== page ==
Are there boy fairies?  Oh, never mind.  I’ll let this one spin itself out.  gma

Feed the banana slug

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I walked to the barn this morning a misty and chilly Fall Saturday.  Its time to feed the banana slug.  And while I was there I fed Tony the mule, Roxie our young paint horse and old Chief, who eats two flakes of grass to fill his big warm barrel of a belly.  Slug has been slipping in under the back barn door to visit the dry powdered dirt floor and suck at grass hay and floor droppings for over a year.  You and I feed her kitty kibble and horse chow. Today I carefully placed a pellet of chow at her front (the place with the snail-like feelers…the other end was pushing out a dark mass; clearly not the eating side.)  When you come with me on these morning feeding trips, you set a kibble too close to her bony yellow mouth and frighten her feelers back in.  But after a few seconds she dares to check what you delivered.  She must be able to smell it (see it?).  Then you flatten yourself and lie close to listen.  Munch, munch.  Yes, we hear her chewing. (really, try it) She grates at the tiny kibble and slides slowly toward it as her beak pushes it away with each bite.  She can eat the whole thing and travel as far as six or ten feet to finish it.  She’s grown quite large and I hope is healthy eating these occasional treats. Cholesterol a concern?  I’ll ck to see if there is a research project going at UC on the topic.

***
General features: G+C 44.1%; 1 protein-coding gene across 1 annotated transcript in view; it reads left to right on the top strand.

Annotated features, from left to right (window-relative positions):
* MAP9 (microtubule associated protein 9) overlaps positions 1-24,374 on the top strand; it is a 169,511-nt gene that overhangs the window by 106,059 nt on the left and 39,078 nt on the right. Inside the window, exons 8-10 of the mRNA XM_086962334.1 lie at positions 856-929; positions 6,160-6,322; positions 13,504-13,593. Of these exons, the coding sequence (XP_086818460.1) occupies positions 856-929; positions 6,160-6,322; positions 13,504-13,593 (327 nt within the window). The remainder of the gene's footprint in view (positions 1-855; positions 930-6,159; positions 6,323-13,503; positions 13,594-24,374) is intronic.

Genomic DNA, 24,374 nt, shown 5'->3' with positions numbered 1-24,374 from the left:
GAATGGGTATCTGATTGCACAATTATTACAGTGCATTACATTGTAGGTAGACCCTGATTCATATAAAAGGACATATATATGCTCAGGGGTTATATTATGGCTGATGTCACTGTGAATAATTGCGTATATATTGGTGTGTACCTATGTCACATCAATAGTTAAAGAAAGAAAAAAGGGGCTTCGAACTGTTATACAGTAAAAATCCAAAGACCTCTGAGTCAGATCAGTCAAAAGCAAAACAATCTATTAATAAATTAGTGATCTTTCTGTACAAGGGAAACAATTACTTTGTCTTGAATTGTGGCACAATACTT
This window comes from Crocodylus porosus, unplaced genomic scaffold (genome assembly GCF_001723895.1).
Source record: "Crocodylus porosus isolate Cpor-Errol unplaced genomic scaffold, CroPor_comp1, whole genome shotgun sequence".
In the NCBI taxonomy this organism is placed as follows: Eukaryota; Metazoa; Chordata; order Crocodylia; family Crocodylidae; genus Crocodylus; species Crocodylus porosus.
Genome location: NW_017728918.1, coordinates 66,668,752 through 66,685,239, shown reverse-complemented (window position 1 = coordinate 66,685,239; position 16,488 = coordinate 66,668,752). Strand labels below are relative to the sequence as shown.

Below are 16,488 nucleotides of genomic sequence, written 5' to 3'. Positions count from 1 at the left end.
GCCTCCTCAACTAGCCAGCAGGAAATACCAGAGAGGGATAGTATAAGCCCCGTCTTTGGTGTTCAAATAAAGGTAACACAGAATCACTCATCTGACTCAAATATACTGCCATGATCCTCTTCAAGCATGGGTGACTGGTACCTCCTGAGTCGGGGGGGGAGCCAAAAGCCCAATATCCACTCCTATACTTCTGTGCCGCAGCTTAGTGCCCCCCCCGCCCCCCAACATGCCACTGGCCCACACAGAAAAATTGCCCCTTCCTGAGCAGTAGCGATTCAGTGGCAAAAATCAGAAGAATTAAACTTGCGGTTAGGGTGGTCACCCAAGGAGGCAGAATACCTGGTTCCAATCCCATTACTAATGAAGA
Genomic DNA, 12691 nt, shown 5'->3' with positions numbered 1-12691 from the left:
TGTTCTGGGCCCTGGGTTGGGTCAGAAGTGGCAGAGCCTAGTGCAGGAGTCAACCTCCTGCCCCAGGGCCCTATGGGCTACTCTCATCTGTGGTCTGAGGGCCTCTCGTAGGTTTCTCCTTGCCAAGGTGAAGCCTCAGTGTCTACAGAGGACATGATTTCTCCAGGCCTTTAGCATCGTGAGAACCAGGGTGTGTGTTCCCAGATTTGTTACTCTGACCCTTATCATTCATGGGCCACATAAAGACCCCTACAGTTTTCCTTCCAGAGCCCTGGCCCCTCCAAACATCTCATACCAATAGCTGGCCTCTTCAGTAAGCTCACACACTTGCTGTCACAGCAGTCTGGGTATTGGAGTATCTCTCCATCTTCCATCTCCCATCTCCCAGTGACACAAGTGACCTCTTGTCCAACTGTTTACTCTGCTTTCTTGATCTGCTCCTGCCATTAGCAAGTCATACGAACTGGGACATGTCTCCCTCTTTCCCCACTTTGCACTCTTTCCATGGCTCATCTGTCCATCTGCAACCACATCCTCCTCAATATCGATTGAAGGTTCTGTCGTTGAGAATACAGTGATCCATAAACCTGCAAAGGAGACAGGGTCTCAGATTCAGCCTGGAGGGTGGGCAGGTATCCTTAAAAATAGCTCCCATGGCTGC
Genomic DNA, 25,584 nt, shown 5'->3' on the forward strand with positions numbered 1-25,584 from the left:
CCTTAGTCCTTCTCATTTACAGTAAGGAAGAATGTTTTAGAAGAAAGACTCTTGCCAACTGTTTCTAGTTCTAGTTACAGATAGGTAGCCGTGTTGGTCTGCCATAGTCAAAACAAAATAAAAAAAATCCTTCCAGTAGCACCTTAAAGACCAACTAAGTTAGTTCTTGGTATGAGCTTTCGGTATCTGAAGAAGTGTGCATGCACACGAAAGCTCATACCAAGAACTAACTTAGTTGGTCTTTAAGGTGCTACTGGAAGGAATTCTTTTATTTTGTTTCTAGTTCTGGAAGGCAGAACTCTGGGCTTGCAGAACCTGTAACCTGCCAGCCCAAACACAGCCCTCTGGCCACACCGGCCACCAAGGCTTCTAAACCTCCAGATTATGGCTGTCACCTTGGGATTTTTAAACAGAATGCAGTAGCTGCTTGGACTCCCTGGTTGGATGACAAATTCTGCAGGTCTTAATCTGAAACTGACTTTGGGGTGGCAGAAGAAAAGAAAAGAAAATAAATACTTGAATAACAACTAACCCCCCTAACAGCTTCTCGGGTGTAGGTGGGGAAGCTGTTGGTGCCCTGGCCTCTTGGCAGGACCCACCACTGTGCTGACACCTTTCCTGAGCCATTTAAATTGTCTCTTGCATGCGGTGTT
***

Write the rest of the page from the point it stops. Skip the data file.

A few weeks ago CPS was here to visit after receiving a complaint.  I was off working that evening, but Grandpa was here. You showed them your paining easel, your tent and the food hoop.  Your mommy was worried and daddy was angry.  This is hard stuff.  I’m glad that your grandpa could hold you while the officer and social worker talked to your mom and dad.  I wish you could have show her your pet slug.  And described to her which end eats and show her the sound they make with their jaws. You have support here.  People love you and some of us know how to take care of you.

While auntie Robin is away we have been visiting with Grammie every week.  We went to the beach where you confidently jumped in the waves, keeping your eyes toward the sea for rogue waves.  I tried to use surf language and we laughed as I made up terms.  Hey, that’s a tunnel curl, cool.  Here comes the surge, swell and spill, you said as we left.  We are too cool for our own board shorts!

Then this week, in the cold and chilly weather, we visited a pumpkin patch.  Grammie pulled Ellie over the bumpy rows and you sought the perfect fairy house pumpkins.  We loaded a few white, orange and one green squash into the car and went to the park.You came home and reconstructed the patch, but added a train going around the fenced patch and a construction site playground in the middle. Liza kept crashing through it making you so mad that I put her in the tub to play for awhile. She sure loves everything you do, buddy.  She watches you all the time; and just began calling your name. (sounds a little like Ori)